We should’ve listened to the woman across the counter at the visitor center of Gorges State Park: “You probably shouldn’t take a three-year-old on the hike to Rainbow Falls. It’s a three-mile round trip with steep climbs.”
My wife and I ignored her, figuring that our three-year-old would be the exception. Plus, we had our girls, eight and nine, to help along the way.
Things started out well enough — it was mostly downhill on the way to the waterfall — but then we had a setback: My eight-year-old daughter got badly stung by a wasp. She was done with the hike.
“I literally do not want to keep going one second!” she cried.
I tried to reassure her with life lessons about how sometimes we have to keep going in the face of adversity. She just kept sobbing and begging me to turn around. Instead, we plowed forward, only to be greeted with a brief storm that left us soaked in a mixture of sweat and rain.
As we kept going, I realized that none of us were wearing hiking shoes. As a result, we were getting mud on our shoes and, in one case, irreparably damaging my daughter’s sneakers.
It should come as no surprise that my three-year-old son eventually wore out and needed to be carried, which is remarkably hard regardless of how you try it. My wife and I passed him back and forth, until finally, by the grace of God, we reached Rainbow Falls and stared at the wonder of it.
The water rushed to the edge of the rocks and cascaded 150 feet into the river below, and if you looked just the right way, you really could see a rainbow. The view was breathtaking — definitely worth the hike. But after about 20 minutes of walking around and snapping some photos, we were done. Time to hike back to the car, return to our rental house, and hang out for the rest of the day, enjoying being together (and dry).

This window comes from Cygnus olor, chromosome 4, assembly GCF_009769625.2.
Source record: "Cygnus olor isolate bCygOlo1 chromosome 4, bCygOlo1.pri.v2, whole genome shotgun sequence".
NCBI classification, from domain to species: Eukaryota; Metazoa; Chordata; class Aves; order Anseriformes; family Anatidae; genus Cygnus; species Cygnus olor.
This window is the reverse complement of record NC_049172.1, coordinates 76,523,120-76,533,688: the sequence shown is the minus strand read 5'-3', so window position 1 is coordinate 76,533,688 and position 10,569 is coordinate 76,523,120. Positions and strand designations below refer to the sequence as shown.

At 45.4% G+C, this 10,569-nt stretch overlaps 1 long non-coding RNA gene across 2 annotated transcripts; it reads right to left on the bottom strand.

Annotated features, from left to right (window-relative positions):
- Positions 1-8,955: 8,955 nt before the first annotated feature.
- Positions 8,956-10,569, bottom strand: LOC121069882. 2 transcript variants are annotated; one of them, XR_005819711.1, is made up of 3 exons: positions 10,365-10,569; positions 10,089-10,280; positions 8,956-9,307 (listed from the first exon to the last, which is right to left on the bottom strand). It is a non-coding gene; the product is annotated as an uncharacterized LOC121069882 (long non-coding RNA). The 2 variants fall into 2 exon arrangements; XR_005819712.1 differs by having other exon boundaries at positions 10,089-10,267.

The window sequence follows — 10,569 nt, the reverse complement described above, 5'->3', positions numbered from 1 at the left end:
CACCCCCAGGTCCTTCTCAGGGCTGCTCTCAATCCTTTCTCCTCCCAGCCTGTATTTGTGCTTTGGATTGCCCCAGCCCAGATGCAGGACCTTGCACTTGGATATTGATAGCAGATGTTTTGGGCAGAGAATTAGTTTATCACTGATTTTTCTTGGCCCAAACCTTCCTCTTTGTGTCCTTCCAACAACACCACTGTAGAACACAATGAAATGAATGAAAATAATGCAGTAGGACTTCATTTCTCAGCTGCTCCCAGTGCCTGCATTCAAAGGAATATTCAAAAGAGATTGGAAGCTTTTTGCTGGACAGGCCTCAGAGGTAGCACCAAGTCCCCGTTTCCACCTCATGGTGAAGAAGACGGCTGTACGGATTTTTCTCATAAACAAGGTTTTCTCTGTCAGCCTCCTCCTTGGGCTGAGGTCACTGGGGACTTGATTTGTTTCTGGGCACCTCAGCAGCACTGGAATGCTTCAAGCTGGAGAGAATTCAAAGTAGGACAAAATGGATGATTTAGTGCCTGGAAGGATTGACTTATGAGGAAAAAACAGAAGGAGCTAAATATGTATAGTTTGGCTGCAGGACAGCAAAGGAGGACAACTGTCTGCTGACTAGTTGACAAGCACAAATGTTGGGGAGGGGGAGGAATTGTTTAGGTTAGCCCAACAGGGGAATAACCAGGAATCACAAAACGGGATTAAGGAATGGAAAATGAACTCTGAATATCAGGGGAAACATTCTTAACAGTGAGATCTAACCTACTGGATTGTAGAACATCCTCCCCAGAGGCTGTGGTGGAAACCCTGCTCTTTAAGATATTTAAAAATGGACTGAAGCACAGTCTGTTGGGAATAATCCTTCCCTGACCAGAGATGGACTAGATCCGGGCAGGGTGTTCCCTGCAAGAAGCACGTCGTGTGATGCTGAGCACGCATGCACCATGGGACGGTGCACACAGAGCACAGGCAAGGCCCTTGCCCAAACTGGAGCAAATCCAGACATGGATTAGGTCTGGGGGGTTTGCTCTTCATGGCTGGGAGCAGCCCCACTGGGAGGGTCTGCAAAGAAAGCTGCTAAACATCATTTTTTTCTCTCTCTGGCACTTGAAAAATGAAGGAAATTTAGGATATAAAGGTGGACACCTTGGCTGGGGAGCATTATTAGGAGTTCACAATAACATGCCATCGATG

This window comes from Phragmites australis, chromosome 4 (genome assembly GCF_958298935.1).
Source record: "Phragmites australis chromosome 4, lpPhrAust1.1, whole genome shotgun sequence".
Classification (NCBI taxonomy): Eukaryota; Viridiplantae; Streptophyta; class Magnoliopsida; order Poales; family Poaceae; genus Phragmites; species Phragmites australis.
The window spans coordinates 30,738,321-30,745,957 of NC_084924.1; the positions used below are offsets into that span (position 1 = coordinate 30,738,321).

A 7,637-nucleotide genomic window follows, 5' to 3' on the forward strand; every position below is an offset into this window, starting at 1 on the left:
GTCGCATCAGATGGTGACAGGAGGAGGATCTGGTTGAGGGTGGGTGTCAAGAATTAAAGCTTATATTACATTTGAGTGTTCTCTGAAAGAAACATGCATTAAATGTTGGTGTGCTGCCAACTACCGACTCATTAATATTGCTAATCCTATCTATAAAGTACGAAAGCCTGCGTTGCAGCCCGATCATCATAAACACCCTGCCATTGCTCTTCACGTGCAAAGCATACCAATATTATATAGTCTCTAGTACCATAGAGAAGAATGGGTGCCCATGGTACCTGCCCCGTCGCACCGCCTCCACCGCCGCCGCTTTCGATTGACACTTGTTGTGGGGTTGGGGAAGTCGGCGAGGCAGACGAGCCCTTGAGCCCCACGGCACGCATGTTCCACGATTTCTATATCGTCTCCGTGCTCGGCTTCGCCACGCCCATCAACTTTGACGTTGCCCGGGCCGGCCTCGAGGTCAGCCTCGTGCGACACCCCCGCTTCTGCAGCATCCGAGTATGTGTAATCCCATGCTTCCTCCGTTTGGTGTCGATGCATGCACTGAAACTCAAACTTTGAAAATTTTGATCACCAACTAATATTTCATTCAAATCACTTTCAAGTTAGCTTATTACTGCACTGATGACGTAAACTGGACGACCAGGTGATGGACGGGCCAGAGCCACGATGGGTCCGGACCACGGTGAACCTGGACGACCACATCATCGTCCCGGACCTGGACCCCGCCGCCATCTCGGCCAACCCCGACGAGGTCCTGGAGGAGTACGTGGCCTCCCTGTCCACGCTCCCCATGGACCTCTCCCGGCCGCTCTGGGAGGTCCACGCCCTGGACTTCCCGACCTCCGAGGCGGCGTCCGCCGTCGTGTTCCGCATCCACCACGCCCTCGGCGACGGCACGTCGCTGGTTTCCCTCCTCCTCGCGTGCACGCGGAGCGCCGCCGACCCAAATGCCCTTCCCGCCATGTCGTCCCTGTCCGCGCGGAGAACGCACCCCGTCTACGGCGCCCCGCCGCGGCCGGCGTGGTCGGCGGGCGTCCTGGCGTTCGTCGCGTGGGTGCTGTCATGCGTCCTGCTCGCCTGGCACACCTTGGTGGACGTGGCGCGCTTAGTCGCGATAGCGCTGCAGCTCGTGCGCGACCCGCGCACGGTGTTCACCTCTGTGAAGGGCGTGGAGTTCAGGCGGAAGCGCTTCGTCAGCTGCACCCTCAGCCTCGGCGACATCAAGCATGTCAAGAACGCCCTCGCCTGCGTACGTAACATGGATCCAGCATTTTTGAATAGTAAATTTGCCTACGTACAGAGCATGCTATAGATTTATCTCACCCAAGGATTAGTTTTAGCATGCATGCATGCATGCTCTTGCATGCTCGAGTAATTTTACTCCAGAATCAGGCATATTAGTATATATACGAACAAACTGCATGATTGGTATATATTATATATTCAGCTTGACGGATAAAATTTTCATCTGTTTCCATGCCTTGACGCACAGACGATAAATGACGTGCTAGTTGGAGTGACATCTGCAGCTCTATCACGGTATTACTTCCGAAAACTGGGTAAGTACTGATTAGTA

The whole debacle reminded me of the way I’ve often lived my life: trying to get to the destination, searching for the end of the rainbow: graduation, a new job, engagement, marriage, kids, moving to a new city. All the while, I end up overlooking the gifts of grace that sustain me along the way.
In C.S. Lewis’ The Screwtape Letters, a senior demon named Screwtape writes letters to a junior demon who is responsible for a young man’s damnation. In one of the letters, Screwtape writes about the importance of distracting the young man by preoccupying his mind with thoughts of the future.
Screwtape explains why it’s so essential to God that we live in the present: because it’s “the point at which time touches eternity.” That is, right now is the only place in time where we can connect with God. When we forget that, we will be “perpetually in pursuit of the rainbow’s end, never honest, nor kind, nor happy now,” always sacrificing “every real gift which is offered [to us] in the Present.”
What journey are you on today? What’s slowing you down on your way to the destination? Pause. Look around you. Pay attention to those who are on the journey with you: friends, family members, or maybe just encouraging people you meet along the way. Those people are a gift from God.
With that assurance, you can “be content with what you have, for He has said, “I will never leave you nor forsake you” (Hebrews 13:5). With every storm, sting, and slip in the mud, we can take comfort in knowing that no matter what, we are not alone.
Thanks for reading. If you’d like a weekly email with an update about what I’ve written, click here.